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Cuomo should back reform of state's costly Scaffold Law

On Business
Rochester Business Journal
November 22, 2013

A coalition of more than 50 advocacy groups, including the Rochester Business Alliance, has issued a joint letter to Gov. Andrew Cuomo and his top budget staff, urging reform of New York's Scaffold Law in the 2014-15 executive budget. The coalition represents small and large businesses, developers, insurers, builders, contractors, municipalities and taxpayers.
The Scaffold Law, which dates to 1885, holds contractors and property owners fully liable in lawsuits for construction injuries involving falls, regardless of any fault on the part of a worker. New York is the only state with this law still on the books. Coalition members said Scaffold Law damage awards, which represented 16 of the top 30 settlements in New York in 2012, are responsible for escalating insurance and building costs across the state.
The absolute liability standard imposed by the Scaffold Law drives up insurance costs for every private and taxpayer-funded construction project. Pure premium costs for construction projects in New York are the highest in the nation by more than 300 percent. To put it in a real dollar perspective, the impact of the Scaffold Law on construction costs for the new Tappan Zee Bridge is estimated to be between $100 million and $400 million. Closer to home, the Scaffold Law adds an average of $10,000 to the cost of a new house.
Simply put, this antiquated law threatens the viability of many small businesses and imposes hundreds of millions of dollars in costs on taxpayers. It's time for Gov. Cuomo to include Scaffold Law reform in his executive budget and for the Legislature to pass it in the coming session.
Mike Durant, state director for the National Federation of Independent Business, said, "The Scaffold Law is the standard-bearer of New York's dubious anti-business reputation."
Many insurance carriers have exited New York's general liability market, reducing competition and costing jobs in both the construction and insurance industries. Higher insurance costs also put New York firms at a competitive disadvantage against out-of-state competition. After repeal of a similar law in Illinois in 1995, insurance loss costs fell, worker injuries decreased and construction employment increased.
Tom Stebbins, executive director of the Lawsuit Reform Alliance of New York, said, "Reforming the law is plain common sense. Evidence shows us this will create jobs, stimulate the economy and reduce costs to taxpayers."
The letter states that reforming the Scaffold Law would help advance many of Cuomo's goals, citing Budget Director Robert Megna's recent letter to agency commissioners, which said: "The 2014-15 capital budget will focus on targeted investments that strengthen the state's infrastructure and create jobs while maintaining a level of affordability."
The coalition believes that reforming the Scaffold Law will reduce costs for taxpayer-funded capital projects, boost job creation, stimulate the economy and generate tax revenue. The joint letter stressed that reform would not prevent an injured worker from bringing a lawsuit or adversely affect workplace safety. Citing estimates by the Pacific Research Institute, the coalition emphasized that reforming the Scaffold Law could create approximately 86,000 jobs and increase tax revenue by $1.04 billion.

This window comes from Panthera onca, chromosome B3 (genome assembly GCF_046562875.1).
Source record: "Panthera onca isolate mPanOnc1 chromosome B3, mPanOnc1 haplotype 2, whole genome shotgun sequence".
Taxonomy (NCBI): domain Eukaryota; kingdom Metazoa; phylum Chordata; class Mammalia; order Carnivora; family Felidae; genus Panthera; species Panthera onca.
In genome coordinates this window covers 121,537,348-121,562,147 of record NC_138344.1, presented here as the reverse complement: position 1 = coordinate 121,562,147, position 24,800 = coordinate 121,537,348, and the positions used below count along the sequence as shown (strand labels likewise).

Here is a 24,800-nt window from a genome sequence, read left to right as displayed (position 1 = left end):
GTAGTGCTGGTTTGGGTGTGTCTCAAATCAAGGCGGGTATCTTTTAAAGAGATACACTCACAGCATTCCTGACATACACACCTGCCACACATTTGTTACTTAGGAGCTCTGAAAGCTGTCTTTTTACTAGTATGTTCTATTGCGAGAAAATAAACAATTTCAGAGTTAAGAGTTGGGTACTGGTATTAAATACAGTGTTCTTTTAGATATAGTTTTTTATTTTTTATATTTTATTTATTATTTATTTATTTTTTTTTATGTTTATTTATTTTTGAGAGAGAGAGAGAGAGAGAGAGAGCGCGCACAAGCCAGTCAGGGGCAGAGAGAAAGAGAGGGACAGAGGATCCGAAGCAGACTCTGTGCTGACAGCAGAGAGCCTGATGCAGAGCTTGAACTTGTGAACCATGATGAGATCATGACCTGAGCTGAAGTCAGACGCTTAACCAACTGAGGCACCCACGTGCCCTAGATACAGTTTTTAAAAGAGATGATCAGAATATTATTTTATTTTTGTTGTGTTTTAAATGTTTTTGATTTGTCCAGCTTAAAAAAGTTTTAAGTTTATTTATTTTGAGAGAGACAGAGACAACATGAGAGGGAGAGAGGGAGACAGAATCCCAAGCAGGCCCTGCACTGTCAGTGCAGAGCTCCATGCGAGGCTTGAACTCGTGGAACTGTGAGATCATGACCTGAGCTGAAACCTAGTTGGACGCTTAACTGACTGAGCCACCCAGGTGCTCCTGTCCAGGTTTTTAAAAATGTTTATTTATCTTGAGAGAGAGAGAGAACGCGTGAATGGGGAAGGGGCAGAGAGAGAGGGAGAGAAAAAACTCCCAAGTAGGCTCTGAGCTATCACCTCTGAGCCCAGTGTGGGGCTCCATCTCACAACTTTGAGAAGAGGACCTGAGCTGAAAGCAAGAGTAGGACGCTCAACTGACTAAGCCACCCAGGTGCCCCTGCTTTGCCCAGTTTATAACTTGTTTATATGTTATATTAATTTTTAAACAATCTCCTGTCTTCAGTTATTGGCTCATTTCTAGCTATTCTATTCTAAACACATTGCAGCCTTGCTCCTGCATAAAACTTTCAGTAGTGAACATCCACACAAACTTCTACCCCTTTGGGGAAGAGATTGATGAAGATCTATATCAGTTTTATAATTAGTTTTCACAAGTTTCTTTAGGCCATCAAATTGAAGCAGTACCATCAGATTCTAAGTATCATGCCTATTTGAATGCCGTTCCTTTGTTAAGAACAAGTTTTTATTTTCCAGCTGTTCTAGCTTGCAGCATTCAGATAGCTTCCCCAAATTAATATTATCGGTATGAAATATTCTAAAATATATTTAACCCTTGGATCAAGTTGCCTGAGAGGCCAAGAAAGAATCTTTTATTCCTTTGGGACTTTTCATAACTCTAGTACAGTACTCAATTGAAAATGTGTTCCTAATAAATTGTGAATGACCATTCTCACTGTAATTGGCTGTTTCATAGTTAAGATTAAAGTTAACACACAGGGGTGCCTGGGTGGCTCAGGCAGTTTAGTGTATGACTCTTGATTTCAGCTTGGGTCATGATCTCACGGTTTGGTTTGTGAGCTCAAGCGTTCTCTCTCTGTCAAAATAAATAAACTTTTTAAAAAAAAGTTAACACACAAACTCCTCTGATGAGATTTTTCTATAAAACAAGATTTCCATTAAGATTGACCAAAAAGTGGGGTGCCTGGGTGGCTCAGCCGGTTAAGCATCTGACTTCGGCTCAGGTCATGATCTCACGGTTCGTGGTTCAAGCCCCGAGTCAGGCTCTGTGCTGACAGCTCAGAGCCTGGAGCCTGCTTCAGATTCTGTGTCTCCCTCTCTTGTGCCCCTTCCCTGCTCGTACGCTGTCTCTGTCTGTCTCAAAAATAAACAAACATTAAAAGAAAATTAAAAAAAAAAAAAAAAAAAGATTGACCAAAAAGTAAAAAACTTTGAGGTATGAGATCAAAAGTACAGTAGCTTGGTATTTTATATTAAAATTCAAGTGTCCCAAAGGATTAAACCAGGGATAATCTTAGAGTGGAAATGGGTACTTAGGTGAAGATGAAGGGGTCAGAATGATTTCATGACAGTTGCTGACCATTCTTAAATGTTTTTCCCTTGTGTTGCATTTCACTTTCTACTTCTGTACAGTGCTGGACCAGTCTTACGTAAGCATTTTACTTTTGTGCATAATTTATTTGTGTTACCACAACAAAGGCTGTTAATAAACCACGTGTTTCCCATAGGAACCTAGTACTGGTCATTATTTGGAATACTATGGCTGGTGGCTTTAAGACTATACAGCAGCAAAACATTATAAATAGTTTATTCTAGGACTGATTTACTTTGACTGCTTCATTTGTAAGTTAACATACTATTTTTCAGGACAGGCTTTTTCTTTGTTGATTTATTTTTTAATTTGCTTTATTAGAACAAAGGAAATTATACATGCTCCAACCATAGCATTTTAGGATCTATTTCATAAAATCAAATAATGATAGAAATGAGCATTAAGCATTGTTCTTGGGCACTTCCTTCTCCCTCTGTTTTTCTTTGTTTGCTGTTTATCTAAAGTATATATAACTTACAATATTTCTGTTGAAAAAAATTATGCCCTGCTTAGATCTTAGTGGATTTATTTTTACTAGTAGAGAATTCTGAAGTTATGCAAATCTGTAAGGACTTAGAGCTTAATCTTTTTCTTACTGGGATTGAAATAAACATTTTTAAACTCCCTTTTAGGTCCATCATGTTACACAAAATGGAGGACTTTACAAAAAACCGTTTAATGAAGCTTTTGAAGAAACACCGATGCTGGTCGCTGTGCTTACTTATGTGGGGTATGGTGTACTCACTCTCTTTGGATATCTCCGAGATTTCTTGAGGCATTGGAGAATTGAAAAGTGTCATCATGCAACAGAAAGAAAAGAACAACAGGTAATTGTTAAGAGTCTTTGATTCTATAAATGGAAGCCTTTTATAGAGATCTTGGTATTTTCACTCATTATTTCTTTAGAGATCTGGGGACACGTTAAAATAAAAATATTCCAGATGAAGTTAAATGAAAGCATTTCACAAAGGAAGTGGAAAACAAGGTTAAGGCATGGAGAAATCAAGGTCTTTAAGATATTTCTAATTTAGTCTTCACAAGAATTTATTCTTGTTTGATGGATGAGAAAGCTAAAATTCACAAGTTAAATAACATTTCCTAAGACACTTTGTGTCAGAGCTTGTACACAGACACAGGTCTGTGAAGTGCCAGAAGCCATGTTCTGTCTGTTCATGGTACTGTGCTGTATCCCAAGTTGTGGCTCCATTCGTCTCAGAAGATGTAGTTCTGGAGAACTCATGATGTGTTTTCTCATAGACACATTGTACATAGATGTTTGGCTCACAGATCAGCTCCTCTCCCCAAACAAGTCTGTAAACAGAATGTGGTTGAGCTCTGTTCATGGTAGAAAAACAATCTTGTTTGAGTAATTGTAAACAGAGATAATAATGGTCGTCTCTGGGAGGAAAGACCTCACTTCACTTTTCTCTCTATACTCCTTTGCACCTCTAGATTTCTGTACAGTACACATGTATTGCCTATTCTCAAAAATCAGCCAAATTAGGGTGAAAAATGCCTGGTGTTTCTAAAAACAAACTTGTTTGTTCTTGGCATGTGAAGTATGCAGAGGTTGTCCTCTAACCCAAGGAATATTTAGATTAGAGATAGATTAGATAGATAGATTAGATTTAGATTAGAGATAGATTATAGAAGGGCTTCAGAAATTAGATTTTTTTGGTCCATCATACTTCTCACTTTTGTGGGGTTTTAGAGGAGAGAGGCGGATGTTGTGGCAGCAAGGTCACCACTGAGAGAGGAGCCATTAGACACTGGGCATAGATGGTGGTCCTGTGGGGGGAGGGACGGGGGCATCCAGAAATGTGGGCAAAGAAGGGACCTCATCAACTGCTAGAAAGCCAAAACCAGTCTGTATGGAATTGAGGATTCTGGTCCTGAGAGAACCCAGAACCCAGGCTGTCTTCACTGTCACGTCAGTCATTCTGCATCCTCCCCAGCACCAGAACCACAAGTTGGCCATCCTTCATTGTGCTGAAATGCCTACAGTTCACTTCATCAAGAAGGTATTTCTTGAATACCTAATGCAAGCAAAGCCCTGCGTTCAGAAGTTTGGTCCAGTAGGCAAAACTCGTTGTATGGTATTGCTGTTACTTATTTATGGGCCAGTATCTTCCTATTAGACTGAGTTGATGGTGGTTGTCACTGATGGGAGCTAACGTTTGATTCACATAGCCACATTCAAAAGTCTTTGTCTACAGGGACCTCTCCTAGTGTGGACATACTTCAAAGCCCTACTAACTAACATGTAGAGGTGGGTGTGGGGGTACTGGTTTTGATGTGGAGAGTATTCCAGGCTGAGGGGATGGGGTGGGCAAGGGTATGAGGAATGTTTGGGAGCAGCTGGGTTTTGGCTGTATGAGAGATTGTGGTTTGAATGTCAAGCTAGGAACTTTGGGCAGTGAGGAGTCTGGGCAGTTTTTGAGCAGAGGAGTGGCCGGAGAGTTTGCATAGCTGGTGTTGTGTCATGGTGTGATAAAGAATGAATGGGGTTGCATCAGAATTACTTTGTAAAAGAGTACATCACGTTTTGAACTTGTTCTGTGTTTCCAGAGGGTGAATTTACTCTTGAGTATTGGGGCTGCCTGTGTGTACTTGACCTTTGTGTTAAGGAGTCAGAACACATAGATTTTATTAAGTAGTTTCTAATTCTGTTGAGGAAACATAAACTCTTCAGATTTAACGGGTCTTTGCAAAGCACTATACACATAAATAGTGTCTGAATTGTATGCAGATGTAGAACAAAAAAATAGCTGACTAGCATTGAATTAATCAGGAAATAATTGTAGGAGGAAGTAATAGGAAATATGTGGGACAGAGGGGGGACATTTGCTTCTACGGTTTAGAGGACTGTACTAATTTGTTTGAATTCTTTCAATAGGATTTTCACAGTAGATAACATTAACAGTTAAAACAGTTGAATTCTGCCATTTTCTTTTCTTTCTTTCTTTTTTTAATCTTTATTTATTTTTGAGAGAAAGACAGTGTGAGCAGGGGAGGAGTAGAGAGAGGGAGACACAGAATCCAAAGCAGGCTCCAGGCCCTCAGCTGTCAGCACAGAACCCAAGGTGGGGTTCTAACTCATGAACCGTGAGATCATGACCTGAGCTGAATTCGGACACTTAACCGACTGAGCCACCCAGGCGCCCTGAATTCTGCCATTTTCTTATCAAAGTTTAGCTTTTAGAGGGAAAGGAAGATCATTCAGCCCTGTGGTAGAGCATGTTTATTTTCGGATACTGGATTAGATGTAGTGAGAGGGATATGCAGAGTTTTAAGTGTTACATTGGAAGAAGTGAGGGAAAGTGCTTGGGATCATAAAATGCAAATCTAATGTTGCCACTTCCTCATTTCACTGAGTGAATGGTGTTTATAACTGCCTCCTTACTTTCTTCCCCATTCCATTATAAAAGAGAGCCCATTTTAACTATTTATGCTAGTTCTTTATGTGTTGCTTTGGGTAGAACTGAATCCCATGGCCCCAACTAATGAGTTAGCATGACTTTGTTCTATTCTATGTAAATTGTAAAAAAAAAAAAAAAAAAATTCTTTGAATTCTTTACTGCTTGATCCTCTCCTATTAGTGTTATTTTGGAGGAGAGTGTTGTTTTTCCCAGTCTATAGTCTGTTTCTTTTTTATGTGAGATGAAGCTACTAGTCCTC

As state Comptroller Tom DiNapoli recently reported, fully one-quarter of New York counties and 11 percent of cities are struggling financially, and both numbers have risen over the past year. These conditions threaten the provision of vital services and increase burdens on local and state taxpayers. While there is no magic bullet, reforming the Scaffold Law would significantly alleviate fiscal stress by saving taxpayer dollars, creating jobs and increasing revenue for the state and localities.
Peter Baynes, executive director of the New York State Conference of Mayors, said, "The last thing New York should be doing right now is artificially inflating the cost of public and private-sector activity, particularly when the law serves no valid public purpose."
Legislation to reform the Scaffold Law currently enjoys bipartisan support in both houses of the Legislature, and supporters are hopeful that inclusion in the executive budget will be the next step toward achieving this shared goal.
Mike Elmendorf, president and CEO of the Associated General Contractors of New York State, said, "Reforming New York's outdated and costly Scaffold Law is not only long overdue but necessary to rebuild New York's infrastructure and economy."
New York can no longer afford to remain the only state in the nation with an absolute liability standard for construction injuries from falls. Repealing or reforming this outdated statute would reduce costs to taxpayers, create jobs and generate tax revenue with no adverse impact on worker safety.
Therefore, the coalition, including the Rochester Business Alliance, urges the governor to include Scaffold Law reform in his 2014-15 budget.
You can also get involved. This past February, the RBA joined more than 150 attendees from business, education and government at a Scaffold Law reform day in Albany. This coming February, we plan to attend another lobby day. To learn more about this event and how to make your voice heard, visit

Sandra Parker is president and CEO of the Rochester Business Alliance Inc. Contact her at

11/22/13 (c) 2013 Rochester Business Journal. To obtain permission to reprint this article, call 585-546-8303 or email


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